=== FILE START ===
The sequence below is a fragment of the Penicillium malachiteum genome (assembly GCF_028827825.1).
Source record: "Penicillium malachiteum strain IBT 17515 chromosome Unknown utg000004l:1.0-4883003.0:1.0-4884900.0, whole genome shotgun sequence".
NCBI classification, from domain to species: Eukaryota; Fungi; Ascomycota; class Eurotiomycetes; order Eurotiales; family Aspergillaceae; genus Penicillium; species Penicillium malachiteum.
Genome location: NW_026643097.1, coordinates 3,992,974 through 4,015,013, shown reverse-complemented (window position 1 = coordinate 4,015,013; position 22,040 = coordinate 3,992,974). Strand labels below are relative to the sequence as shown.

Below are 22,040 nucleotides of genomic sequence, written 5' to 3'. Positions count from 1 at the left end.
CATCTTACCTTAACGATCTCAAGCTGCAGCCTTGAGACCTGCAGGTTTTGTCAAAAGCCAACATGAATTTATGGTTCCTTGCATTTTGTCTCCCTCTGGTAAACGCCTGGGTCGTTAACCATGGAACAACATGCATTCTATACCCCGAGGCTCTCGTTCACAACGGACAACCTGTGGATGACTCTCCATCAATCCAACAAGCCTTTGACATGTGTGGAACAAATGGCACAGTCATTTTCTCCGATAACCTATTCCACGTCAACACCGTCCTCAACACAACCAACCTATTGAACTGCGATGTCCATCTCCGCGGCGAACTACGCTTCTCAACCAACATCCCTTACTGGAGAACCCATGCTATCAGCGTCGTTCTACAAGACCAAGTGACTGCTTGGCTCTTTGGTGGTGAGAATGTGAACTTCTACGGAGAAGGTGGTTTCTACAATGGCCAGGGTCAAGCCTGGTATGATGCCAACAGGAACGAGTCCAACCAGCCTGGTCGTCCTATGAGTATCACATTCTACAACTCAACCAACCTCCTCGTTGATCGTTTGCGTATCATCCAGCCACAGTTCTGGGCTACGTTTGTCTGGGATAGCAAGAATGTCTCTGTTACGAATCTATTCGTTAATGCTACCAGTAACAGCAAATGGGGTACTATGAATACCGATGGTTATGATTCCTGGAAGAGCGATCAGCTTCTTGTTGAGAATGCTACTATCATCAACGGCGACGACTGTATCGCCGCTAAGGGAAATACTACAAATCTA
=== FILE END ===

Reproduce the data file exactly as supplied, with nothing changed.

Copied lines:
The sequence below is a fragment of the Penicillium malachiteum genome (assembly GCF_028827825.1).
Source record: "Penicillium malachiteum strain IBT 17515 chromosome Unknown utg000004l:1.0-4883003.0:1.0-4884900.0, whole genome shotgun sequence".
NCBI classification, from domain to species: Eukaryota; Fungi; Ascomycota; class Eurotiomycetes; order Eurotiales; family Aspergillaceae; genus Penicillium; species Penicillium malachiteum.
Genome location: NW_026643097.1, coordinates 3,992,974 through 4,015,013, shown reverse-complemented (window position 1 = coordinate 4,015,013; position 22,040 = coordinate 3,992,974). Strand labels below are relative to the sequence as shown.

Below are 22,040 nucleotides of genomic sequence, written 5' to 3'. Positions count from 1 at the left end.
CATCTTACCTTAACGATCTCAAGCTGCAGCCTTGAGACCTGCAGGTTTTGTCAAAAGCCAACATGAATTTATGGTTCCTTGCATTTTGTCTCCCTCTGGTAAACGCCTGGGTCGTTAACCATGGAACAACATGCATTCTATACCCCGAGGCTCTCGTTCACAACGGACAACCTGTGGATGACTCTCCATCAATCCAACAAGCCTTTGACATGTGTGGAACAAATGGCACAGTCATTTTCTCCGATAACCTATTCCACGTCAACACCGTCCTCAACACAACCAACCTATTGAACTGCGATGTCCATCTCCGCGGCGAACTACGCTTCTCAACCAACATCCCTTACTGGAGAACCCATGCTATCAGCGTCGTTCTACAAGACCAAGTGACTGCTTGGCTCTTTGGTGGTGAGAATGTGAACTTCTACGGAGAAGGTGGTTTCTACAATGGCCAGGGTCAAGCCTGGTATGATGCCAACAGGAACGAGTCCAACCAGCCTGGTCGTCCTATGAGTATCACATTCTACAACTCAACCAACCTCCTCGTTGATCGTTTGCGTATCATCCAGCCACAGTTCTGGGCTACGTTTGTCTGGGATAGCAAGAATGTCTCTGTTACGAATCTATTCGTTAATGCTACCAGTAACAGCAAATGGGGTACTATGAATACCGATGGTTATGATTCCTGGAAGAGCGATCAGCTTCTTGTTGAGAATGCTACTATCATCAACGGCGACGACTGTATCGCCGCTAAGGGAAATACTACAAATCTA